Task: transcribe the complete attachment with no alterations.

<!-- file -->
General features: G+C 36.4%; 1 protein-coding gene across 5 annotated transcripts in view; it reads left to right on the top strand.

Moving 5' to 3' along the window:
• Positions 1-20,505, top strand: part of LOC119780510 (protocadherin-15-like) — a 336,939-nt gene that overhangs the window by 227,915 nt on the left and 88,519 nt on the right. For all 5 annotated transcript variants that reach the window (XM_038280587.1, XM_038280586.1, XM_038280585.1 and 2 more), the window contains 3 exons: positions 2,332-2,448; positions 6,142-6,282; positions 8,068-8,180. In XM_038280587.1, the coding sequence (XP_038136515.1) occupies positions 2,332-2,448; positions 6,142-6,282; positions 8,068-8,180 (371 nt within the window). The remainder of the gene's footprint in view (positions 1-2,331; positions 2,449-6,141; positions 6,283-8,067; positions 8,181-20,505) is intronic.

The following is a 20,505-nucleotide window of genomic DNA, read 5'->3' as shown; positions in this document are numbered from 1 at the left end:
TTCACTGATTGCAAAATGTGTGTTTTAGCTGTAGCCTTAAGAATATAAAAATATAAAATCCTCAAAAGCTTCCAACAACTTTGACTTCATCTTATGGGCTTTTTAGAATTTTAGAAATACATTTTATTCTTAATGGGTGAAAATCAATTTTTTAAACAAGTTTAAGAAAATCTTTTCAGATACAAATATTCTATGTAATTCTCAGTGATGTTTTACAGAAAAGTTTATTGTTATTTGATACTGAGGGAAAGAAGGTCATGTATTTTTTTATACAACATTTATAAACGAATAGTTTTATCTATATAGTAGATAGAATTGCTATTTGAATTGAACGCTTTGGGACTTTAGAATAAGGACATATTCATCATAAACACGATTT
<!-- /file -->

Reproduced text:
General features: G+C 36.4%; 1 protein-coding gene across 5 annotated transcripts in view; it reads left to right on the top strand.

Moving 5' to 3' along the window:
• Positions 1-20,505, top strand: part of LOC119780510 (protocadherin-15-like) — a 336,939-nt gene that overhangs the window by 227,915 nt on the left and 88,519 nt on the right. For all 5 annotated transcript variants that reach the window (XM_038280587.1, XM_038280586.1, XM_038280585.1 and 2 more), the window contains 3 exons: positions 2,332-2,448; positions 6,142-6,282; positions 8,068-8,180. In XM_038280587.1, the coding sequence (XP_038136515.1) occupies positions 2,332-2,448; positions 6,142-6,282; positions 8,068-8,180 (371 nt within the window). The remainder of the gene's footprint in view (positions 1-2,331; positions 2,449-6,141; positions 6,283-8,067; positions 8,181-20,505) is intronic.

The following is a 20,505-nucleotide window of genomic DNA, read 5'->3' as shown; positions in this document are numbered from 1 at the left end:
TTCACTGATTGCAAAATGTGTGTTTTAGCTGTAGCCTTAAGAATATAAAAATATAAAATCCTCAAAAGCTTCCAACAACTTTGACTTCATCTTATGGGCTTTTTAGAATTTTAGAAATACATTTTATTCTTAATGGGTGAAAATCAATTTTTTAAACAAGTTTAAGAAAATCTTTTCAGATACAAATATTCTATGTAATTCTCAGTGATGTTTTACAGAAAAGTTTATTGTTATTTGATACTGAGGGAAAGAAGGTCATGTATTTTTTTATACAACATTTATAAACGAATAGTTTTATCTATATAGTAGATAGAATTGCTATTTGAATTGAACGCTTTGGGACTTTAGAATAAGGACATATTCATCATAAACACGATTT